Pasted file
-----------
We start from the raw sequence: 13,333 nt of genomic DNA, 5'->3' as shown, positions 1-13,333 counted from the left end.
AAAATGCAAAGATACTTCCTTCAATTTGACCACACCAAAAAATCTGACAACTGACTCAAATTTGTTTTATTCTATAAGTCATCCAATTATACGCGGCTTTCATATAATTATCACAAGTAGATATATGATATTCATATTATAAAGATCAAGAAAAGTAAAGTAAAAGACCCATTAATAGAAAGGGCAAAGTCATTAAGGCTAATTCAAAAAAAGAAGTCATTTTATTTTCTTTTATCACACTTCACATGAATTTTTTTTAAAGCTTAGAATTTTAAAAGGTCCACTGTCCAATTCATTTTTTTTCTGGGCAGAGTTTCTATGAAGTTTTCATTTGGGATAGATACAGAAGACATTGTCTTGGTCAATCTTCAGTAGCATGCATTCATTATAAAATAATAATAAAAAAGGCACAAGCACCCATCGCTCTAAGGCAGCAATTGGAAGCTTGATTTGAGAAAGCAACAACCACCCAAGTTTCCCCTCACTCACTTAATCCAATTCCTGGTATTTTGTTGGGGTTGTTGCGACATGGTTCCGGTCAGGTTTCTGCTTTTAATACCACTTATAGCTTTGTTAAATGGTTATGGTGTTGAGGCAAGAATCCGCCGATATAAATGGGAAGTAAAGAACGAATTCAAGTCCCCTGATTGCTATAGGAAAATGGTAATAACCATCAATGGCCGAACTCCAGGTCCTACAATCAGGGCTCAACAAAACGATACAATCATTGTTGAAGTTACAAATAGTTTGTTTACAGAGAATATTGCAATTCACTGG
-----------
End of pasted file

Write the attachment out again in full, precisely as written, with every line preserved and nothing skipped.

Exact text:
We start from the raw sequence: 13,333 nt of genomic DNA, 5'->3' as shown, positions 1-13,333 counted from the left end.
AAAATGCAAAGATACTTCCTTCAATTTGACCACACCAAAAAATCTGACAACTGACTCAAATTTGTTTTATTCTATAAGTCATCCAATTATACGCGGCTTTCATATAATTATCACAAGTAGATATATGATATTCATATTATAAAGATCAAGAAAAGTAAAGTAAAAGACCCATTAATAGAAAGGGCAAAGTCATTAAGGCTAATTCAAAAAAAGAAGTCATTTTATTTTCTTTTATCACACTTCACATGAATTTTTTTTAAAGCTTAGAATTTTAAAAGGTCCACTGTCCAATTCATTTTTTTTCTGGGCAGAGTTTCTATGAAGTTTTCATTTGGGATAGATACAGAAGACATTGTCTTGGTCAATCTTCAGTAGCATGCATTCATTATAAAATAATAATAAAAAAGGCACAAGCACCCATCGCTCTAAGGCAGCAATTGGAAGCTTGATTTGAGAAAGCAACAACCACCCAAGTTTCCCCTCACTCACTTAATCCAATTCCTGGTATTTTGTTGGGGTTGTTGCGACATGGTTCCGGTCAGGTTTCTGCTTTTAATACCACTTATAGCTTTGTTAAATGGTTATGGTGTTGAGGCAAGAATCCGCCGATATAAATGGGAAGTAAAGAACGAATTCAAGTCCCCTGATTGCTATAGGAAAATGGTAATAACCATCAATGGCCGAACTCCAGGTCCTACAATCAGGGCTCAACAAAACGATACAATCATTGTTGAAGTTACAAATAGTTTGTTTACAGAGAATATTGCAATTCACTGG